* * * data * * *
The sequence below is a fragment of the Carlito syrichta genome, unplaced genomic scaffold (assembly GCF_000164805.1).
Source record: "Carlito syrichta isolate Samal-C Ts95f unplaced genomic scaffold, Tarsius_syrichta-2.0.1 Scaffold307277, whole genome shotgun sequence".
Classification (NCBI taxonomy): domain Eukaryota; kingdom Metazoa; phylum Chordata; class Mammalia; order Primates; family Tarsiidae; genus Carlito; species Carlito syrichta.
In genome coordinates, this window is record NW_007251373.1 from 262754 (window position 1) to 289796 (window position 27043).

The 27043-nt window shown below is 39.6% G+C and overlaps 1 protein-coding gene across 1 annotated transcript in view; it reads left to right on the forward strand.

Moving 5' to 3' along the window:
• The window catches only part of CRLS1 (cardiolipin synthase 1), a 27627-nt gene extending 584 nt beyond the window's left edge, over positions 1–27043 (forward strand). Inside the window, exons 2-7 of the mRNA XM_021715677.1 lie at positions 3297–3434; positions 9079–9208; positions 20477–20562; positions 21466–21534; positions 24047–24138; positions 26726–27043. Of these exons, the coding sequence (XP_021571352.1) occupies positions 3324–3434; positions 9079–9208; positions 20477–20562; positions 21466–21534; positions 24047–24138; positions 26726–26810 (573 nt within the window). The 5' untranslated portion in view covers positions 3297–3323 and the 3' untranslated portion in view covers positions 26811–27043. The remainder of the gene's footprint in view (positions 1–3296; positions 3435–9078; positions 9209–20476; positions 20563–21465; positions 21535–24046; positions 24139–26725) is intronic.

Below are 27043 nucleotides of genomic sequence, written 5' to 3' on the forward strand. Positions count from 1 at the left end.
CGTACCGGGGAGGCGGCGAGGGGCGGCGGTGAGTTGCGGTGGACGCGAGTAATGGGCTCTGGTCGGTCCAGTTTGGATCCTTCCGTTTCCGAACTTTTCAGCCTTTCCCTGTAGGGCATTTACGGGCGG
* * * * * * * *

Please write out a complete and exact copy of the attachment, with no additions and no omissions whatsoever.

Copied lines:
The sequence below is a fragment of the Carlito syrichta genome, unplaced genomic scaffold (assembly GCF_000164805.1).
Source record: "Carlito syrichta isolate Samal-C Ts95f unplaced genomic scaffold, Tarsius_syrichta-2.0.1 Scaffold307277, whole genome shotgun sequence".
Classification (NCBI taxonomy): domain Eukaryota; kingdom Metazoa; phylum Chordata; class Mammalia; order Primates; family Tarsiidae; genus Carlito; species Carlito syrichta.
In genome coordinates, this window is record NW_007251373.1 from 262754 (window position 1) to 289796 (window position 27043).

The 27043-nt window shown below is 39.6% G+C and overlaps 1 protein-coding gene across 1 annotated transcript in view; it reads left to right on the forward strand.

Moving 5' to 3' along the window:
• The window catches only part of CRLS1 (cardiolipin synthase 1), a 27627-nt gene extending 584 nt beyond the window's left edge, over positions 1–27043 (forward strand). Inside the window, exons 2-7 of the mRNA XM_021715677.1 lie at positions 3297–3434; positions 9079–9208; positions 20477–20562; positions 21466–21534; positions 24047–24138; positions 26726–27043. Of these exons, the coding sequence (XP_021571352.1) occupies positions 3324–3434; positions 9079–9208; positions 20477–20562; positions 21466–21534; positions 24047–24138; positions 26726–26810 (573 nt within the window). The 5' untranslated portion in view covers positions 3297–3323 and the 3' untranslated portion in view covers positions 26811–27043. The remainder of the gene's footprint in view (positions 1–3296; positions 3435–9078; positions 9209–20476; positions 20563–21465; positions 21535–24046; positions 24139–26725) is intronic.

Below are 27043 nucleotides of genomic sequence, written 5' to 3' on the forward strand. Positions count from 1 at the left end.
CGTACCGGGGAGGCGGCGAGGGGCGGCGGTGAGTTGCGGTGGACGCGAGTAATGGGCTCTGGTCGGTCCAGTTTGGATCCTTCCGTTTCCGAACTTTTCAGCCTTTCCCTGTAGGGCATTTACGGGCGG